What Is A DSLR Camera And How It Can Improve Your Photos

Photography is an incredibly popular hobby today. One of the most exciting developments in the last decade has been the development of new camera formats. Many people shoot with their smartphones, but sometimes a more traditional DSLR camera still has its advantages.

In this article, we aim to give you a thorough understanding of what is a DSLR. So that you can judge if a DSLR is the right camera for you.

Photo by Jan Vašek

What is a DSLR?

DSLR stands for Digital Single Lens Reflex camera. Put simply, it’s a digital camera, with a single lens, containing a mirror and a prism within the body.

The mirror and prism bounce light from the lens into the viewfinder. This allows you to compose photos accurately and be as creative as you wish.

How a DSLR camera works schematic
Light (yellow lines) through the lens bounce from mirror to the viewfinder. Allowing you to get an accurate view of the scene.

It’s easy to get bogged down in the technicalities of cameras. You may prefer to just get on with taking photos. But, if you want to understand how a DSLR works, do take a look at this video, which explains how a DSLR works.

Bigger Sensor Size Means Better Image Quality

A DSLR sensor is significantly larger than that in a compact camera so the pixels within the sensor can be larger and less densely packed.

The sensor in a Canon crop sensor DSLR will be around 22m in length. Now look at the size of the fingernail on your pinky – that’s the average size of the sensor in a compact or smartphone. Imagine 12 million pixels on both sizes of sensor and you’ll understand what I mean about pixel size and density!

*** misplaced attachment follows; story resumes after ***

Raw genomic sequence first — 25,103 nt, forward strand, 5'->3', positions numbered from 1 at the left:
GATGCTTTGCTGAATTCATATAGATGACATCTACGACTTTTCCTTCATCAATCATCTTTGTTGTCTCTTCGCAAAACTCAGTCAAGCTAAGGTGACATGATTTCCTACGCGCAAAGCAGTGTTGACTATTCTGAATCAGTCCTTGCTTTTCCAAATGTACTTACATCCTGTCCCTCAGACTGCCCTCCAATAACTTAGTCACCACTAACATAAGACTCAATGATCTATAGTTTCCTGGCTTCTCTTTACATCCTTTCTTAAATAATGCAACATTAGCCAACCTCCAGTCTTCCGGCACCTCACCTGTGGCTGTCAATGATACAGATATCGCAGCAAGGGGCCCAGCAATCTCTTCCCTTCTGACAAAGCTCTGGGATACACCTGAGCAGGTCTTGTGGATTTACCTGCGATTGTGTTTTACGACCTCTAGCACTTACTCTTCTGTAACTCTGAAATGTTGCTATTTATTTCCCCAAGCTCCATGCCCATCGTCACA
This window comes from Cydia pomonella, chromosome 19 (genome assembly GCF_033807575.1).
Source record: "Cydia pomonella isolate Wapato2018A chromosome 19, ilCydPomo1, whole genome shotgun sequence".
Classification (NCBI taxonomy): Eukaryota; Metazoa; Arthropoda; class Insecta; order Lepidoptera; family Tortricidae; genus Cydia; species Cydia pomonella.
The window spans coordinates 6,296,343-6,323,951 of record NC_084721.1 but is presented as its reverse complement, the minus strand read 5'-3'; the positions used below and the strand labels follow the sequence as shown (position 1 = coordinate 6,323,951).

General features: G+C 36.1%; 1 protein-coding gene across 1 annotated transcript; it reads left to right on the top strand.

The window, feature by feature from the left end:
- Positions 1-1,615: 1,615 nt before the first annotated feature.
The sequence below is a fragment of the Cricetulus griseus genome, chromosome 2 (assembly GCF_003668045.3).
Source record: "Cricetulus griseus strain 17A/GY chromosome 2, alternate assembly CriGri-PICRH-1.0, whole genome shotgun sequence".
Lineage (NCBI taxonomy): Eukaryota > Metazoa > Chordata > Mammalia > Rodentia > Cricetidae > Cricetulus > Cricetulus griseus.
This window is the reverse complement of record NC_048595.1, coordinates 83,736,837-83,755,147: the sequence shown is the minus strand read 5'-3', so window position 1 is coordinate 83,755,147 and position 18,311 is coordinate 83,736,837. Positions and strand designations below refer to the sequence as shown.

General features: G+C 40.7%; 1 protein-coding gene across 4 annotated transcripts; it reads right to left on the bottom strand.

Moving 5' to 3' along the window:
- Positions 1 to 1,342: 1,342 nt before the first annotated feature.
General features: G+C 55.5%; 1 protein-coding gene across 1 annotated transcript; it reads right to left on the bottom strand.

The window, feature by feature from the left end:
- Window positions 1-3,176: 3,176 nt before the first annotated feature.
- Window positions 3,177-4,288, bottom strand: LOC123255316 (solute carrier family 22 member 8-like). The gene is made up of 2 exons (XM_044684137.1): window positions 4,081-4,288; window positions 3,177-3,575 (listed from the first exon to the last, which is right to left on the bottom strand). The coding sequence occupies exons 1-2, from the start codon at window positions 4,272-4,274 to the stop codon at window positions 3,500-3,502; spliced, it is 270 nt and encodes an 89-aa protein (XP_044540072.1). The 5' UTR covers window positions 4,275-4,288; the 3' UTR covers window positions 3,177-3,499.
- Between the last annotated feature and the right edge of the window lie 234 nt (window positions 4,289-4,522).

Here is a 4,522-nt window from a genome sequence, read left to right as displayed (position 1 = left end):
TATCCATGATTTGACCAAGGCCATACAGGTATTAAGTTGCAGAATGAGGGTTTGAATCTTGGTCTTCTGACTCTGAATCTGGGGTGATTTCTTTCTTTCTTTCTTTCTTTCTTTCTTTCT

A night photograph taken in a busy street in Tokyo using a DSLR camera at high ISO settings
A larger sensor will allow you to shoot at higher ISO settings. This image (shot at ISO 1600) would have looked much noisier if taken at the same settings on a compact camera. Image credits Yiran Ding

This makes DSLRs much better at gathering light, especially in dark conditions. You can raise your ISO setting much higher than on a compact camera without creating lots of noise (grain) in the pictures.

If you want to learn more about pixel size & density, have a look at this video from Ken Schultz.

Video guide to pixel size and density

Full Frame vs. Crop Sensor

DSLR cameras first appeared in the early 2000s. Digital sensor technology was still a fairly new technology, so full frame sensors would have made cameras prohibitively expensive. Instead, early DSLRs were fitted with smaller sensors, making them more affordable. The cost of technology has dropped over the last twenty years, yet there are crop sensor DSLRs on the market. This is because both formats have their advantages.

Related Article: History of cameras

Illustration of the relative size of different camera sensors
An illustration of sensor sizes, from medium format down to the tiny sensors in smartphone and compact cameras

Crop Sensor Cameras

Crop-sensor cameras tend to be smaller and lighter, and the lenses for them have this same advantage. The smaller sensor also means lenses have a different field of view on these cameras. For instance, a 50mm lens used on a Canon crop camera will give an effective focal length of 80mm. This means you have greater reach – a real boon when photographing distant subjects, such as wildlife.